September 21, 2000

You know, for kids!

Author: JT Smith

By Emmett Plant
NewsForge Columnist

Speaking of GNU/Linux

As Norville Barnes pulls out a crumpled piece of paper from
his pocket
and
presents it to Sidney Mussberger in the film "The Hudsucker
Proxy," he
unveils a simple circle, saying, "You know, for kids!" The
idea goes on
to
make millions for Hudsucker Industries, much to the chagrin
of the
board. Will new Linux distributions come wrapped as Blue
Letters?Norville Barnes is a regular schnook, a total buffoon. No
one on the
board expects him to create the idea that launches the
company through
the
financial stratosphere. They're actually betting on him
burying the
place
so they can buy back the stock for pennies on the dollar,
making them
millionaires all over again. So they bet the company on the
kid. How many Linux companies are doing just this?

Most of the Linux enthusiasts I meet are younger people.
I've met at
least
one 11-year-old Linux user. On the other hand, I know
Linux users
that
are close to 80 years old, but on the whole, the median
is people my

age. If it helps you at all, I was born in 1976. Most of
the people I
work
with are my age, as well. At my last job, everyone on the
core staff was

23 for a couple of months at the same time. I
will say this,
though. The people that tend to get the most excited about
Linux are the

people at the opposite ends of the age spectrum.

There's a weird kind of multi-generational quality to the
Linux
community. A lot of us are young kids not quite out of high
school, and
a
lot of us are part of the older Linux generation, you know,
beards and
suspenders. If you've ever met Jay Sulzberger or "Maddog"
Hall, you know

precisely who I'm
talking about. The people that were working in computers
before Windows
was created are paying attention to the new young upstarts
and learning
to
enjoy it. After all, it didn't cost them hundreds of
dollars to try it
out, and they can run it on their home computers.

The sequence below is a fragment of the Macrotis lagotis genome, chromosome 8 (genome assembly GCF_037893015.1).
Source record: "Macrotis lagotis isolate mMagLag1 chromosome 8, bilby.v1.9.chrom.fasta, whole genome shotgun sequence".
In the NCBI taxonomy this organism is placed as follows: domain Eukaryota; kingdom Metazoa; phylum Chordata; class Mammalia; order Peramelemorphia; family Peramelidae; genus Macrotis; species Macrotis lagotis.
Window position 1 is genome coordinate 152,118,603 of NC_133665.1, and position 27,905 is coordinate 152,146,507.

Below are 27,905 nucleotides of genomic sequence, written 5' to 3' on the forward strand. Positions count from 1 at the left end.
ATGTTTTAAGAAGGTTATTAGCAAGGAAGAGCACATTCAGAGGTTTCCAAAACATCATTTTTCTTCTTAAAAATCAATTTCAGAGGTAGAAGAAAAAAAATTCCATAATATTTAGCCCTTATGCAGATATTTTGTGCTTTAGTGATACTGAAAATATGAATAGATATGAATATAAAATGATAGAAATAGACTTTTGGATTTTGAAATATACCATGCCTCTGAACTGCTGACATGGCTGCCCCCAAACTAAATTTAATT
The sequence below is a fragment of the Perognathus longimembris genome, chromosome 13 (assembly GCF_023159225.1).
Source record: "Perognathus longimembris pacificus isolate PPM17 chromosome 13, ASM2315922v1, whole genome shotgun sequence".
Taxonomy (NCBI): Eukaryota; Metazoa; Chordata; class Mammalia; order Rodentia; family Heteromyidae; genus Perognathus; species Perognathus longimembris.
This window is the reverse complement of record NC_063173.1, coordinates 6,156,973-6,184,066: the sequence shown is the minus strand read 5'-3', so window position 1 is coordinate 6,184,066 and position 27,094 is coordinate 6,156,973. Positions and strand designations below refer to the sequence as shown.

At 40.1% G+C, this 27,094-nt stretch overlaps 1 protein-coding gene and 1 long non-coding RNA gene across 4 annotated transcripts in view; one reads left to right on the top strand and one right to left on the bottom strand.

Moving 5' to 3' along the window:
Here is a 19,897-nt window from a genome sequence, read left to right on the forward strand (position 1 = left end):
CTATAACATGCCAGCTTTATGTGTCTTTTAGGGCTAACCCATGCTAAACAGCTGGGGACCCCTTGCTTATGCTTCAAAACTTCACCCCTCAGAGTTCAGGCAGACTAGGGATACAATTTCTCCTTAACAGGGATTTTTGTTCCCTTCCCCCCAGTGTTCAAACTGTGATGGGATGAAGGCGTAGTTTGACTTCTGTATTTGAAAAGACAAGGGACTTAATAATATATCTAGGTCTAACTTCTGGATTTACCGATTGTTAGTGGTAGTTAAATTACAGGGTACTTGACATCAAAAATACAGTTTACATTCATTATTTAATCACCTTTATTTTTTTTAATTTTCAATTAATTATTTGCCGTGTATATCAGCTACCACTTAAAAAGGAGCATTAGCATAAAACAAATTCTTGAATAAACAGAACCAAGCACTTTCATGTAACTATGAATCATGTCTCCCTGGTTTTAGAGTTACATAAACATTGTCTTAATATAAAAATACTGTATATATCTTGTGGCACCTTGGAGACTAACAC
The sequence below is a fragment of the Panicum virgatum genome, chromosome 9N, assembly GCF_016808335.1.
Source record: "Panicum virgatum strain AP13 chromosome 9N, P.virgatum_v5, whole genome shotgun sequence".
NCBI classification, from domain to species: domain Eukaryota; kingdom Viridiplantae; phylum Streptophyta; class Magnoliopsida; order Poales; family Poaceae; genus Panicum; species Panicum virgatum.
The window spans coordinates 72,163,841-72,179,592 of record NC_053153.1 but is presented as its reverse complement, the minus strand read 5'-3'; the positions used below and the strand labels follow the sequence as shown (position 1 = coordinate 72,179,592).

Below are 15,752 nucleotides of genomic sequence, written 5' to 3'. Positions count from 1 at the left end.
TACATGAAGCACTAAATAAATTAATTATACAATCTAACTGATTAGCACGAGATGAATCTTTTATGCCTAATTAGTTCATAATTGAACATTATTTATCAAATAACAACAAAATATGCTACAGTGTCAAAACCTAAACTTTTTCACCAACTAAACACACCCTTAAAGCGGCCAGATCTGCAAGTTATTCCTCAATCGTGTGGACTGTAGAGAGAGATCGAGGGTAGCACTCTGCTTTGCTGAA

There's also a lot of in-betweeners, and this is where I
hear most of
the
complaining. People who say that Linux is for kids, and
it's not for
"real
business." People who say that Linux is a toy. Linux is a
toy? It wasn't

until I installed Enlightenment that I got a real window
manager. If
it's
not for real business, than how come I can do my business
tasks on it? I

don't even own a Windows machine. I do everything using
Linux. Everything. I manage. These people are born from the
Windows age,

and want everything all at once. These people are the ones
that say that

Linux isn't ready for anything, let alone the desktop.
They'll run Linux

(or at least they'll claim to), and complain constantly.

The good thing about the super-young set of the Linux
enthusiast crowd
is
that they're learning Linux before they start learning
about networking,

TCP/IP, file server technology and thin clients. That's a
super-cool
thing, because if you're at that age and you can play with
that stuff
using a gig or so on mom and dad's machine, fantastic.
Spend your summer

and your spare time learning Linux!

I feel good about tomorrow's middle ground. Tomorrow's
Linux Users will
be
yesterday's pubescent teenagers, and they'll have a clue.
They'll
know filesystems and basic system administration like the
back of
their hand, and they'll have some C or shell scripting in
their belt, as

well. Hopefully they won't be running BSD.

See you in seven.

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